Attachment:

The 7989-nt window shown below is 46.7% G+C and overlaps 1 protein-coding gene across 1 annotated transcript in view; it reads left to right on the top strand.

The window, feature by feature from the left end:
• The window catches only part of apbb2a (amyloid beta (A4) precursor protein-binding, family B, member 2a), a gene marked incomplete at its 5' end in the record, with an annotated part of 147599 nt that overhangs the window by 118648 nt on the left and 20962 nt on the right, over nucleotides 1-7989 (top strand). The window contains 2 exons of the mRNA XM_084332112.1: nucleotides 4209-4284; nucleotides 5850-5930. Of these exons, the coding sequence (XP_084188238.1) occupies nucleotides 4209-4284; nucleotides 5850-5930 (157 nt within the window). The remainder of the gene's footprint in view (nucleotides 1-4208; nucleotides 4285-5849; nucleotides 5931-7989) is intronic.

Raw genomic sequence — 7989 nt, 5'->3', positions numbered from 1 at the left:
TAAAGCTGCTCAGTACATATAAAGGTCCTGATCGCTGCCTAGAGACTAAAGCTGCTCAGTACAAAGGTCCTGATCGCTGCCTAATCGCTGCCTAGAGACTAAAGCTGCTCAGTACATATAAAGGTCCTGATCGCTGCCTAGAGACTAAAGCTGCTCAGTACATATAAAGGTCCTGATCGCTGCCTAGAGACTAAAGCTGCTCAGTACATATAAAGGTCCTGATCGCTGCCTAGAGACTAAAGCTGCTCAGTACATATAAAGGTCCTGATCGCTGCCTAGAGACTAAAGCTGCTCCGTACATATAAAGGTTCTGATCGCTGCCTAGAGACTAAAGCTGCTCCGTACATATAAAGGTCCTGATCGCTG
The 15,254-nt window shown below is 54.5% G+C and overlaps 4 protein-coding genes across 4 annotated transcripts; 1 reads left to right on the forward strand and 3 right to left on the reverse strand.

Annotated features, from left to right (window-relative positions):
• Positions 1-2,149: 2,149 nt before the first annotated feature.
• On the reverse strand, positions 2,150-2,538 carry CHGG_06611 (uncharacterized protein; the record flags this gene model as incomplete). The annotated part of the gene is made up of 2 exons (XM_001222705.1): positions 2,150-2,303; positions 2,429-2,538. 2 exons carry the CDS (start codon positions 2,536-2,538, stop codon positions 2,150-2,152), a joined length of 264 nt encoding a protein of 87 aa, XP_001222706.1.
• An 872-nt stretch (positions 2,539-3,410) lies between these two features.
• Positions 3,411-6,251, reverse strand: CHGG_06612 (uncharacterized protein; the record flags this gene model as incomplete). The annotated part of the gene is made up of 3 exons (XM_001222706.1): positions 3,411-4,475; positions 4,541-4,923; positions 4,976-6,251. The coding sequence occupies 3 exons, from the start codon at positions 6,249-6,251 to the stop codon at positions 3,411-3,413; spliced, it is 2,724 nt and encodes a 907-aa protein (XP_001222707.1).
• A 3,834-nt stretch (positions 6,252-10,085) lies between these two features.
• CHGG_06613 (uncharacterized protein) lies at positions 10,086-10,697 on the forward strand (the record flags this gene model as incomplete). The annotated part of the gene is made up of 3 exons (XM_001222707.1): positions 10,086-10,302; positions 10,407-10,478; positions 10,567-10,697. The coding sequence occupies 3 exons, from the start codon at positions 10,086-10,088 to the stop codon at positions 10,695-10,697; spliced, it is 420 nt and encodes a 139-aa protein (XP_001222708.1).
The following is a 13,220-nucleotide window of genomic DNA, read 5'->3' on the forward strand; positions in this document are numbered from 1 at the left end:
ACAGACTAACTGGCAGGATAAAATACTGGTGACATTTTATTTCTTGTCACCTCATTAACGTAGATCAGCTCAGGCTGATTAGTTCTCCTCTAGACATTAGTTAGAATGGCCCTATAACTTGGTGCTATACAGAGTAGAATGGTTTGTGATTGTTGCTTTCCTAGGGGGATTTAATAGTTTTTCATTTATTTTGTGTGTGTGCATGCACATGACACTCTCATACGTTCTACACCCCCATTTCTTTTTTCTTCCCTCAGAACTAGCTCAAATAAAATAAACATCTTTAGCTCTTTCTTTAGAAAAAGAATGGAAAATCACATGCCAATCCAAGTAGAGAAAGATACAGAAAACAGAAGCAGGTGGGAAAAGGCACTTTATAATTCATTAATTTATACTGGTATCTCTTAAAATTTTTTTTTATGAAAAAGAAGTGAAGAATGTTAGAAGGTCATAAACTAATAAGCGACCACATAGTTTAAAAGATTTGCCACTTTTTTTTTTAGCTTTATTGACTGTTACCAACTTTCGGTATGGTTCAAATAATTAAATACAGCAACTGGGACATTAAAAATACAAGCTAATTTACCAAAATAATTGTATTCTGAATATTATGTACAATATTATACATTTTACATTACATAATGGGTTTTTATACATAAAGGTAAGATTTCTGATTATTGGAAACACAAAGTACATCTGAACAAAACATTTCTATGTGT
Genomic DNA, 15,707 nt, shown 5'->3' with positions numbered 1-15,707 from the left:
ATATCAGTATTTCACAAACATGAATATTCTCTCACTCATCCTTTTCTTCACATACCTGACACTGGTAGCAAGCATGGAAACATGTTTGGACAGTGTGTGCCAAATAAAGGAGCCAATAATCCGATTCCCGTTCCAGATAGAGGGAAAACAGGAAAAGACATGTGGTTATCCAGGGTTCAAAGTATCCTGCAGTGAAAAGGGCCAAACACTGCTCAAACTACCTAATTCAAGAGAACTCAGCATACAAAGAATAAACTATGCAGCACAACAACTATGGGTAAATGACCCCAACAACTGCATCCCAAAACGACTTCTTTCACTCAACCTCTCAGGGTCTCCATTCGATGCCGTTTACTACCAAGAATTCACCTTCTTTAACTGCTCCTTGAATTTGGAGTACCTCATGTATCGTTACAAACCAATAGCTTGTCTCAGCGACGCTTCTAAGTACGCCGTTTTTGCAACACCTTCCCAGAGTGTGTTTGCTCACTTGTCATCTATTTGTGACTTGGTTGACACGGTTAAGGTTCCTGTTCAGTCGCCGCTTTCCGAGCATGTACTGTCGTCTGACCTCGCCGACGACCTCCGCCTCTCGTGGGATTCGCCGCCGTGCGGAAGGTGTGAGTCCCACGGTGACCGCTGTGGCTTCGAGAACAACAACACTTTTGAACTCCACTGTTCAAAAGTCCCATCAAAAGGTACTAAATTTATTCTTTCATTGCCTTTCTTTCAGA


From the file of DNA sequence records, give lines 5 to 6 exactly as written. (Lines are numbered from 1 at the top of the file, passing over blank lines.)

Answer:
TAAAGCTGCTCAGTACATATAAAGGTCCTGATCGCTGCCTAGAGACTAAAGCTGCTCAGTACAAAGGTCCTGATCGCTGCCTAATCGCTGCCTAGAGACTAAAGCTGCTCAGTACATATAAAGGTCCTGATCGCTGCCTAGAGACTAAAGCTGCTCAGTACATATAAAGGTCCTGATCGCTGCCTAGAGACTAAAGCTGCTCAGTACATATAAAGGTCCTGATCGCTGCCTAGAGACTAAAGCTGCTCAGTACATATAAAGGTCCTGATCGCTGCCTAGAGACTAAAGCTGCTCCGTACATATAAAGGTTCTGATCGCTGCCTAGAGACTAAAGCTGCTCCGTACATATAAAGGTCCTGATCGCTG
The 15,254-nt window shown below is 54.5% G+C and overlaps 4 protein-coding genes across 4 annotated transcripts; 1 reads left to right on the forward strand and 3 right to left on the reverse strand.